Effects of auditors' concession timing on financial officers' negotiation judgements.
Tan, Hun Tong.
Date of Issue2006
College of Business (Nanyang Business School)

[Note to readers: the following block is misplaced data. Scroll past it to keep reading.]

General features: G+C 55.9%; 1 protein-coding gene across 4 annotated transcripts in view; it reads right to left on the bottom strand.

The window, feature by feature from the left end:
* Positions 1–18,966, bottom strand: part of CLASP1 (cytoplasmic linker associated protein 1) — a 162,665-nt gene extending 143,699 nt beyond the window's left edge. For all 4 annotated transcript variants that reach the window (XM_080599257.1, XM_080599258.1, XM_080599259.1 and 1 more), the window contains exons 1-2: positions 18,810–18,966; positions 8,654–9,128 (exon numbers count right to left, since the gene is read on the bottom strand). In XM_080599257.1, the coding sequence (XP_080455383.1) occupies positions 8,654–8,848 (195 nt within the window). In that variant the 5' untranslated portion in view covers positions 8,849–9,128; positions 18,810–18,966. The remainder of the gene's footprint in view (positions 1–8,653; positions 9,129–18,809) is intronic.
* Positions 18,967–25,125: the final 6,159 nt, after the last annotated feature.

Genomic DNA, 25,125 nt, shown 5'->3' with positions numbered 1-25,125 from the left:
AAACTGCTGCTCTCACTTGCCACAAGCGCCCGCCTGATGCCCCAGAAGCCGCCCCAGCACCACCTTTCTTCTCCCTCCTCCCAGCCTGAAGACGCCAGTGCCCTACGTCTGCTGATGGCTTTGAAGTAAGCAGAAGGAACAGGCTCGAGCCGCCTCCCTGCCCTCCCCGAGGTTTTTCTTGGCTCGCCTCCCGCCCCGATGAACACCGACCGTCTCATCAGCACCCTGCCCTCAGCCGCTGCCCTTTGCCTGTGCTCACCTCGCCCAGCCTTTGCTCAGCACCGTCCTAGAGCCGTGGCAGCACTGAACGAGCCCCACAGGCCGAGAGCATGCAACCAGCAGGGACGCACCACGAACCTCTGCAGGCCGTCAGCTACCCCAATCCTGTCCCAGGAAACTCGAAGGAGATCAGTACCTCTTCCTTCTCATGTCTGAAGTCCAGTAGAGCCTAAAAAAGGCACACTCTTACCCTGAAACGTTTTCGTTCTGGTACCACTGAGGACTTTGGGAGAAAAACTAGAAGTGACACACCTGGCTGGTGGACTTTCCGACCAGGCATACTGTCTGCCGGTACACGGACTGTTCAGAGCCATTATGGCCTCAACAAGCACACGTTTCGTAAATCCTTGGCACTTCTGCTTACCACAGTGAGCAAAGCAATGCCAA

In this paper, we develop and test a conceptual model that posits how the timing of concessions made by an auditor to a client influences negotiation judgments. We conduct an experiment to investigate how financial officers’ negotiation-related judgments are influenced by negotiation strategies employed by auditors. We manipulate between-subjects four negotiation strategies that vary the timing of the concessions given, holding constant the total amount of concessions given. These concessions vary in terms of whether they are given before the start of the negotiation, after one round of negotiation, gradually during the negotiation, or at the end of the negotiation. In our experiment, financial officers negotiate with a hypothetical auditor over four rounds of negotiation. Our results support the use of giving gradual or delayed concessions, compared to giving concessions early in the negotiation process. Our results are consistent with a mediation model in which auditors’ negotiation strategies influence financial officers’ offers (given in the round just before the auditor makes a final decision), which affects their satisfaction with the negotiation outcome, and which, in turn, affects their intention to continue their relationship with the auditor. We also provide evidence on the strategies used by financial officers. Keywords: auditor-client negotiations, financial officers, negotiation strategy, concessions Data availability: Contact authors